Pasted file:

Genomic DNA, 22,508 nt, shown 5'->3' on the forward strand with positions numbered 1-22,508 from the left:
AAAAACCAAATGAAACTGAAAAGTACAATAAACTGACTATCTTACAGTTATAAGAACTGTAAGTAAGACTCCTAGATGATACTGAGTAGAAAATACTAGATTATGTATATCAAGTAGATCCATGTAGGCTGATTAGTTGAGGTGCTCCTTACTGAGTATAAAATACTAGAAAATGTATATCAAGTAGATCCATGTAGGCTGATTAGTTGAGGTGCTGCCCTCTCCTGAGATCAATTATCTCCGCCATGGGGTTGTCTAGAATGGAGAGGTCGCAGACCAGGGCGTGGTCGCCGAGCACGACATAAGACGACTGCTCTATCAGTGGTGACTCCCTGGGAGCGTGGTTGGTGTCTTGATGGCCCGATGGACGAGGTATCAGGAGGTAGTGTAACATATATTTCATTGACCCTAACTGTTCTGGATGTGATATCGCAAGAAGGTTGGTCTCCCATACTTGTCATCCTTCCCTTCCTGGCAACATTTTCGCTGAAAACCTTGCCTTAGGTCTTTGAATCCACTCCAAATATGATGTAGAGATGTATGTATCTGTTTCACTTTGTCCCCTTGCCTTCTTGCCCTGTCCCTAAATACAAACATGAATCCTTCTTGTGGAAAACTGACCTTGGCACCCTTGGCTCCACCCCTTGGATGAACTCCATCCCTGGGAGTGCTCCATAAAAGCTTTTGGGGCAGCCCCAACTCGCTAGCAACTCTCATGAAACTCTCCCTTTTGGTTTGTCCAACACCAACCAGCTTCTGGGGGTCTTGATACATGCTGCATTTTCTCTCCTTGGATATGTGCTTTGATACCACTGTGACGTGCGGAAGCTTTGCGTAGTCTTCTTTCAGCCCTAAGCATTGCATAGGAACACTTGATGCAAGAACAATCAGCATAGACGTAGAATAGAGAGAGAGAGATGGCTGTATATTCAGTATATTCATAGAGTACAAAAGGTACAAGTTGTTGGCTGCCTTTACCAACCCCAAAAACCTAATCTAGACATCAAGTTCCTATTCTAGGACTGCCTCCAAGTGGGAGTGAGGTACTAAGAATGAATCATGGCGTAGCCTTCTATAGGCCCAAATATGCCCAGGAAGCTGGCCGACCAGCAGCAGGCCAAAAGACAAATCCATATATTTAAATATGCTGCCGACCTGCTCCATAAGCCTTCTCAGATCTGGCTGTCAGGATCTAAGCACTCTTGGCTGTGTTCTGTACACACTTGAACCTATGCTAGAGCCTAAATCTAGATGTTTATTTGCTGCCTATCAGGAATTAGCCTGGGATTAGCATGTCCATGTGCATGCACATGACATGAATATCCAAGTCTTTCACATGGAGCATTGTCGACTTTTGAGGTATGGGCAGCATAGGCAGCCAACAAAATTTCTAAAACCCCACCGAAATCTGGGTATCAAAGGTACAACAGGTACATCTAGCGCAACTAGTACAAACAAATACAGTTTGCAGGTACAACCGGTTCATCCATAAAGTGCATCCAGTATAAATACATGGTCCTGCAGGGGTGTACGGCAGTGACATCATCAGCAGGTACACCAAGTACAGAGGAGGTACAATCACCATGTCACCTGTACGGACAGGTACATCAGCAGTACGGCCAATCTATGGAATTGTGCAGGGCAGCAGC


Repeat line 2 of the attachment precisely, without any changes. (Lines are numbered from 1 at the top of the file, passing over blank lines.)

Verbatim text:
AAAAACCAAATGAAACTGAAAAGTACAATAAACTGACTATCTTACAGTTATAAGAACTGTAAGTAAGACTCCTAGATGATACTGAGTAGAAAATACTAGATTATGTATATCAAGTAGATCCATGTAGGCTGATTAGTTGAGGTGCTCCTTACTGAGTATAAAATACTAGAAAATGTATATCAAGTAGATCCATGTAGGCTGATTAGTTGAGGTGCTGCCCTCTCCTGAGATCAATTATCTCCGCCATGGGGTTGTCTAGAATGGAGAGGTCGCAGACCAGGGCGTGGTCGCCGAGCACGACATAAGACGACTGCTCTATCAGTGGTGACTCCCTGGGAGCGTGGTTGGTGTCTTGATGGCCCGATGGACGAGGTATCAGGAGGTAGTGTAACATATATTTCATTGACCCTAACTGTTCTGGATGTGATATCGCAAGAAGGTTGGTCTCCCATACTTGTCATCCTTCCCTTCCTGGCAACATTTTCGCTGAAAACCTTGCCTTAGGTCTTTGAATCCACTCCAAATATGATGTAGAGATGTATGTATCTGTTTCACTTTGTCCCCTTGCCTTCTTGCCCTGTCCCTAAATACAAACATGAATCCTTCTTGTGGAAAACTGACCTTGGCACCCTTGGCTCCACCCCTTGGATGAACTCCATCCCTGGGAGTGCTCCATAAAAGCTTTTGGGGCAGCCCCAACTCGCTAGCAACTCTCATGAAACTCTCCCTTTTGGTTTGTCCAACACCAACCAGCTTCTGGGGGTCTTGATACATGCTGCATTTTCTCTCCTTGGATATGTGCTTTGATACCACTGTGACGTGCGGAAGCTTTGCGTAGTCTTCTTTCAGCCCTAAGCATTGCATAGGAACACTTGATGCAAGAACAATCAGCATAGACGTAGAATAGAGAGAGAGAGATGGCTGTATATTCAGTATATTCATAGAGTACAAAAGGTACAAGTTGTTGGCTGCCTTTACCAACCCCAAAAACCTAATCTAGACATCAAGTTCCTATTCTAGGACTGCCTCCAAGTGGGAGTGAGGTACTAAGAATGAATCATGGCGTAGCCTTCTATAGGCCCAAATATGCCCAGGAAGCTGGCCGACCAGCAGCAGGCCAAAAGACAAATCCATATATTTAAATATGCTGCCGACCTGCTCCATAAGCCTTCTCAGATCTGGCTGTCAGGATCTAAGCACTCTTGGCTGTGTTCTGTACACACTTGAACCTATGCTAGAGCCTAAATCTAGATGTTTATTTGCTGCCTATCAGGAATTAGCCTGGGATTAGCATGTCCATGTGCATGCACATGACATGAATATCCAAGTCTTTCACATGGAGCATTGTCGACTTTTGAGGTATGGGCAGCATAGGCAGCCAACAAAATTTCTAAAACCCCACCGAAATCTGGGTATCAAAGGTACAACAGGTACATCTAGCGCAACTAGTACAAACAAATACAGTTTGCAGGTACAACCGGTTCATCCATAAAGTGCATCCAGTATAAATACATGGTCCTGCAGGGGTGTACGGCAGTGACATCATCAGCAGGTACACCAAGTACAGAGGAGGTACAATCACCATGTCACCTGTACGGACAGGTACATCAGCAGTACGGCCAATCTATGGAATTGTGCAGGGCAGCAGC